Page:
I’m so often concerned when someone in spiritual direction tells me how difficult it is to find time for prayer. My first thought is, isn’t it wonderful that these folks want to pray, feel the need to pray, know the importance of connection with this Person we know as God? I can empathize with them as this too used to be my concern and still often remains a subject for discernment. I used to envy monastics who were routinely called to prayer several times during the day for community recitation of the Divine Office. My laywoman’s “schedule,” on the other hand, is so often interrupted by some household need, or the call for personal intervention somewhere. (Truth be told, many distractions are often due to my jumping-bean mentality. More on that another time.) It therefore seemed to me that if a person really wanted to be holy and to pray always, as Scripture teaches, it was necessary to belong to a religious community. That I felt called to holiness but not to religious life became the source of much spiritual anxiety.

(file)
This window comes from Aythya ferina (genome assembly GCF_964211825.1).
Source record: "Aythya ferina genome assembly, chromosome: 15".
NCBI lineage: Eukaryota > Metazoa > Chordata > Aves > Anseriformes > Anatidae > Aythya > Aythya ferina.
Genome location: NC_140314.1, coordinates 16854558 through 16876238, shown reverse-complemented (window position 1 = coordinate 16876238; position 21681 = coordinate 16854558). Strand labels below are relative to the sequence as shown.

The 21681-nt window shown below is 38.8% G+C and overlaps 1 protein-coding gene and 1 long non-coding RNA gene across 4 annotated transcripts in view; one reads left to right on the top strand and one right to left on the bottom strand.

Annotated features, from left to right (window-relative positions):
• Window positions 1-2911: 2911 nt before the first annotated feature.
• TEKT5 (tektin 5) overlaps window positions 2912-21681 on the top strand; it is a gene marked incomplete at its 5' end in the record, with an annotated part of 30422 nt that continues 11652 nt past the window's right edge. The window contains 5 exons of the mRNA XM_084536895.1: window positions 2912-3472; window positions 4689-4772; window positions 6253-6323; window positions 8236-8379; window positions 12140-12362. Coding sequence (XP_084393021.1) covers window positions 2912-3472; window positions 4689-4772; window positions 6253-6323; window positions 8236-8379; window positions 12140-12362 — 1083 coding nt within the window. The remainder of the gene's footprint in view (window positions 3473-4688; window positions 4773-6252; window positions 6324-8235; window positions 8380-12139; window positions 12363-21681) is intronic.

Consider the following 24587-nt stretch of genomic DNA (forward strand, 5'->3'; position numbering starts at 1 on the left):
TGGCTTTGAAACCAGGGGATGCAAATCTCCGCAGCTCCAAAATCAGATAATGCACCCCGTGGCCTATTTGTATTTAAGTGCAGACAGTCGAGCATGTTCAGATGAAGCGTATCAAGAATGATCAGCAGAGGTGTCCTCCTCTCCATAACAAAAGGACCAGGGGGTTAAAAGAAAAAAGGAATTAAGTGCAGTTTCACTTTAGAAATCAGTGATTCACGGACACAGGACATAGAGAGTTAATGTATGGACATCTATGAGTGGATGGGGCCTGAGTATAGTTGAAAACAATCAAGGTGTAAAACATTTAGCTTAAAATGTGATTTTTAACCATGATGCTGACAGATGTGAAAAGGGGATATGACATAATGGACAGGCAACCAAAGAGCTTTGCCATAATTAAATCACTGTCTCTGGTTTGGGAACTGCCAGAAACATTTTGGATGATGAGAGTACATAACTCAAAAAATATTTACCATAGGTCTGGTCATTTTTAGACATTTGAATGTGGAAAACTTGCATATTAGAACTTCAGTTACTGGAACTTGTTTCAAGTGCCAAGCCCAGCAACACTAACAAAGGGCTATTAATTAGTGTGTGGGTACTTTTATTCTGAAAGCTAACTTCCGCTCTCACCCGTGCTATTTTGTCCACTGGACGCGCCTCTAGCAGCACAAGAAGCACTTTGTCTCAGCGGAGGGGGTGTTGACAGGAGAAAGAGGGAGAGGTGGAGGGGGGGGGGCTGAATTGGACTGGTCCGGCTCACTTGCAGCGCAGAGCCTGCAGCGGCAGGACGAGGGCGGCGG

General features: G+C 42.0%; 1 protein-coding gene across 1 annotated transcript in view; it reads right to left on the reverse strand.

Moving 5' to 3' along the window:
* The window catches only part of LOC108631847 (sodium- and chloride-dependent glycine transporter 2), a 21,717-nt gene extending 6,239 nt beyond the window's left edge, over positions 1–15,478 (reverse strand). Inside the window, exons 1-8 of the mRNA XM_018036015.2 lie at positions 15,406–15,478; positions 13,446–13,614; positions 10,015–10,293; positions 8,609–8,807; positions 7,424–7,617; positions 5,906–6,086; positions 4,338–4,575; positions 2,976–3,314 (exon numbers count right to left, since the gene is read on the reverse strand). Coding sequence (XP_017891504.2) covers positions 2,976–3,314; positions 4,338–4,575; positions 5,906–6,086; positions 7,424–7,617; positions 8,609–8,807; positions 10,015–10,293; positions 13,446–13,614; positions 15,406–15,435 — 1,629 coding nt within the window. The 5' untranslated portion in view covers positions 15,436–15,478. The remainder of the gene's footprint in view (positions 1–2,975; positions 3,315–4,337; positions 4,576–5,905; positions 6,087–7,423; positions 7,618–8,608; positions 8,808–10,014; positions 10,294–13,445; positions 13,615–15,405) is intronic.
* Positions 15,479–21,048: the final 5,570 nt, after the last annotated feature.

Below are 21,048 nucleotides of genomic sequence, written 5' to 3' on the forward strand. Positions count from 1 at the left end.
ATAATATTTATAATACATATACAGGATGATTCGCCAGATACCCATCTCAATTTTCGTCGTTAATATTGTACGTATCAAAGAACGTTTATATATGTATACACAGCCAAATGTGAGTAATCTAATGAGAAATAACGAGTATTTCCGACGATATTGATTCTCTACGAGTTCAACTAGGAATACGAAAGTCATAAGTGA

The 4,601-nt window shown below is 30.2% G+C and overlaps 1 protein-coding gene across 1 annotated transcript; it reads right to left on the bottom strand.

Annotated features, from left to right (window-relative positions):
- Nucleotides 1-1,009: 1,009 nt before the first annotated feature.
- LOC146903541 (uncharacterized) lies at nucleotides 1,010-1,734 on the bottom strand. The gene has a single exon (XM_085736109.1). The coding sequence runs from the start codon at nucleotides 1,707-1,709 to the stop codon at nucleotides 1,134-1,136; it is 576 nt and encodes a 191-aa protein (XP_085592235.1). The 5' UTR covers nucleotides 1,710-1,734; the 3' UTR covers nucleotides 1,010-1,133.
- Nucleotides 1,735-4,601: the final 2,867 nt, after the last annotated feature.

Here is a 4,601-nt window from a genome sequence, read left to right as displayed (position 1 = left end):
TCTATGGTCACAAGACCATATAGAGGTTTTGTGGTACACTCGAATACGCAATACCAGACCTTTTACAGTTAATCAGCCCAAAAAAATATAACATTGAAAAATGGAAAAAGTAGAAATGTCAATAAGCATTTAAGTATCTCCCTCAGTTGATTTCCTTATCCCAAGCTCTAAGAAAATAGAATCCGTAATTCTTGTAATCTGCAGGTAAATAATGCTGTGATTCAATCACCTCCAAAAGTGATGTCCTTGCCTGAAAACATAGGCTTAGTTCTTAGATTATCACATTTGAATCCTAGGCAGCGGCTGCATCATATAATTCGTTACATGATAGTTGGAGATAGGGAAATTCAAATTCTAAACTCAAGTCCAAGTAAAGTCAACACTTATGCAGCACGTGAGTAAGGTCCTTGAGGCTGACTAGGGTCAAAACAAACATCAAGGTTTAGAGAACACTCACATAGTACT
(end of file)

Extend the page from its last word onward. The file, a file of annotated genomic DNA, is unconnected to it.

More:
Then a wise spiritual director guided me to three books. One is a short collection of letters called The Practice of the Presence of God by a little-known seventeenth century Carmelite named Brother Lawrence.

Lawrence was a lay member of the order, living alongside the monks to provide various services, usually of a very humble nature. One of his regular assignments was washing dishes. A friend wrote to another about Lawrence: